We study the disruption process of hierarchical three-body systems with bodies of comparable mass. Such systems have long survival times that vary by orders of magnitude depending on the initial conditions. By comparing with three-body numerical integrations, we show that the evolution and disruption of such systems can be statistically described as a simple random walk process in the outer orbit's energy, where the energy exchange per pericenter passage (step size) is calculated from the initial conditions. In our derivation of the step size, we use previous analytic results for parabolic encounters, and average over the (Kozai-Lidov) oscillations in orbital parameters, which are faster then the energy diffusion time-scale. While similar random walk models were studied before, this work differs in two manners: (a) this is the first time that the Kozai-Lidov averaged step size is derived from first principles and demonstrated to reproduce the statistical evolution of numerical ensembles without fitting parameters, and (b) it provides a characteristic lifetime, instead of answering the binary question (stable/unstable), set by case-specific criteria.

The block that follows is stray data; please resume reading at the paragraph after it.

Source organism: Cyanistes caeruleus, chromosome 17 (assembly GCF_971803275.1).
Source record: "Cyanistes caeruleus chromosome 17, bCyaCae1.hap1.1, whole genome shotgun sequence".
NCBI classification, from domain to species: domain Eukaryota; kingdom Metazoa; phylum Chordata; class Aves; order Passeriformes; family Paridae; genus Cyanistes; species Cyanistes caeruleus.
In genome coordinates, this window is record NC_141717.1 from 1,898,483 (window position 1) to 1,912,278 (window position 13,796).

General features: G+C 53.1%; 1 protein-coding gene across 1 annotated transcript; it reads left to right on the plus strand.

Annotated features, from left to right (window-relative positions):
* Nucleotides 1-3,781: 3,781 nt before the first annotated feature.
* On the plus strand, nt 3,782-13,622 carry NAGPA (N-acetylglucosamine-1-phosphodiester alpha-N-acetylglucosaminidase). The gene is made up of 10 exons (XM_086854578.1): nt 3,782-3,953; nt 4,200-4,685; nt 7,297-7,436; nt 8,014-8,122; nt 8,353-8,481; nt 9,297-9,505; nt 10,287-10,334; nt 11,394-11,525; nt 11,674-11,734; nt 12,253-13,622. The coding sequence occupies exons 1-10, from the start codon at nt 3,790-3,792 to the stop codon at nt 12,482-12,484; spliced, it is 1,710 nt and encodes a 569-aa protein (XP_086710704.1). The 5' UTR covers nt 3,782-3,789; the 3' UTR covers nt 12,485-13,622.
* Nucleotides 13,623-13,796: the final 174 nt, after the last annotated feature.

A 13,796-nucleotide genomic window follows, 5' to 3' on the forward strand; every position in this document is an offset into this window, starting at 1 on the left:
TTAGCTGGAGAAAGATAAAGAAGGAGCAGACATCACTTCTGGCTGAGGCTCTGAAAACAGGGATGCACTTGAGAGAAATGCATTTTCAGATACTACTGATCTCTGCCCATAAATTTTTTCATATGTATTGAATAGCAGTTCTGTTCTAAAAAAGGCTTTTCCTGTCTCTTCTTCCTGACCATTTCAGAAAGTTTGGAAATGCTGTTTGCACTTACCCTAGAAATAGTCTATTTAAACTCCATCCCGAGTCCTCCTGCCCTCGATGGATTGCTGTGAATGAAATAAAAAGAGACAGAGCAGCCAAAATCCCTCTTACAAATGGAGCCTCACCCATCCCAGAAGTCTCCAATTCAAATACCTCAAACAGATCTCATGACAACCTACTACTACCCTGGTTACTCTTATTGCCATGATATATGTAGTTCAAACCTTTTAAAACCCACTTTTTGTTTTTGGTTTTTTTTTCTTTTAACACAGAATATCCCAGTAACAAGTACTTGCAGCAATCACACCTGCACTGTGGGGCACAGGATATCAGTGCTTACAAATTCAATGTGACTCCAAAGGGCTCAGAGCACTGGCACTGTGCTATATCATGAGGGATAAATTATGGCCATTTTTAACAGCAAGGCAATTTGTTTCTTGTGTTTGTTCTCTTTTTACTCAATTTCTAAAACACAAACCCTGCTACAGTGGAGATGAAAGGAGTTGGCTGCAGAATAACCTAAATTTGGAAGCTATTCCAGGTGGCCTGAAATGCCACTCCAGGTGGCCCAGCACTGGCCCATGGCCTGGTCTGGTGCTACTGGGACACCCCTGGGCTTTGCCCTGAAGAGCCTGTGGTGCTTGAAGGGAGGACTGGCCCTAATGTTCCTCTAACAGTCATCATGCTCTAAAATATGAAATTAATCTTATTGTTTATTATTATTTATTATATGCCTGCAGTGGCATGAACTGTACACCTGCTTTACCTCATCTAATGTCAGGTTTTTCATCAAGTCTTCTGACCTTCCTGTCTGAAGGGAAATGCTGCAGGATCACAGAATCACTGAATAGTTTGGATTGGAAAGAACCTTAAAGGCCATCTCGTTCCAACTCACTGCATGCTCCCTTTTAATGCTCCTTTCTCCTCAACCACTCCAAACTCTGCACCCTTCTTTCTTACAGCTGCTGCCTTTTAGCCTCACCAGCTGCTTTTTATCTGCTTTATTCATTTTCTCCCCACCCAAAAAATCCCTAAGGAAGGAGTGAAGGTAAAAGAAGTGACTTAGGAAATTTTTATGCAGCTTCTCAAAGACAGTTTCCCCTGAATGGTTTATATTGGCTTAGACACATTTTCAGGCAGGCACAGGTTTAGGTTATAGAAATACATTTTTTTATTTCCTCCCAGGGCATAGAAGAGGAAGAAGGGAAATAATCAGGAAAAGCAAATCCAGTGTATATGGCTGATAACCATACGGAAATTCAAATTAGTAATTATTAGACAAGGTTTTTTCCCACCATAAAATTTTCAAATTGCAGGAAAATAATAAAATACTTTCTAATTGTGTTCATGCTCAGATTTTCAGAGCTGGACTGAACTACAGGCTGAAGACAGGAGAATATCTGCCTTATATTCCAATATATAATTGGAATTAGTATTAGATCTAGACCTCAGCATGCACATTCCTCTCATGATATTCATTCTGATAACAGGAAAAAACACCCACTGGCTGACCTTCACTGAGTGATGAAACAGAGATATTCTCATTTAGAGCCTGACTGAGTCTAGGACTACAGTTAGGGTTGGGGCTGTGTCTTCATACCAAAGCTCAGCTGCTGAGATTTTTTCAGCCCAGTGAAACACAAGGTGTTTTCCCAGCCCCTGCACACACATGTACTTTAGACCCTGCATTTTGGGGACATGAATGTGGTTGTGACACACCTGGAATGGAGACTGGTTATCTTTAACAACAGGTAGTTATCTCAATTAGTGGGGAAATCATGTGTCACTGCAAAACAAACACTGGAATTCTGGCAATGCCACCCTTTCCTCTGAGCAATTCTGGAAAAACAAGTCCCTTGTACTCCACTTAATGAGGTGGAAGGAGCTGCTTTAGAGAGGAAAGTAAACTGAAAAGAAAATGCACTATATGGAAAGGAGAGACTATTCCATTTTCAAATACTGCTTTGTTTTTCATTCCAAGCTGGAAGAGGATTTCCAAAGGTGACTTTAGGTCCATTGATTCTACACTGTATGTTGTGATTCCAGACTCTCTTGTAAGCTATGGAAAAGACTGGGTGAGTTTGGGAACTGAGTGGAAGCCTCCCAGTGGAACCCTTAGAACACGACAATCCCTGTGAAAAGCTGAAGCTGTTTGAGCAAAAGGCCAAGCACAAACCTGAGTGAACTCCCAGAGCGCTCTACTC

All Science Journal Classification (ASJC) codes
- Astronomy and Astrophysics
- Space and Planetary Science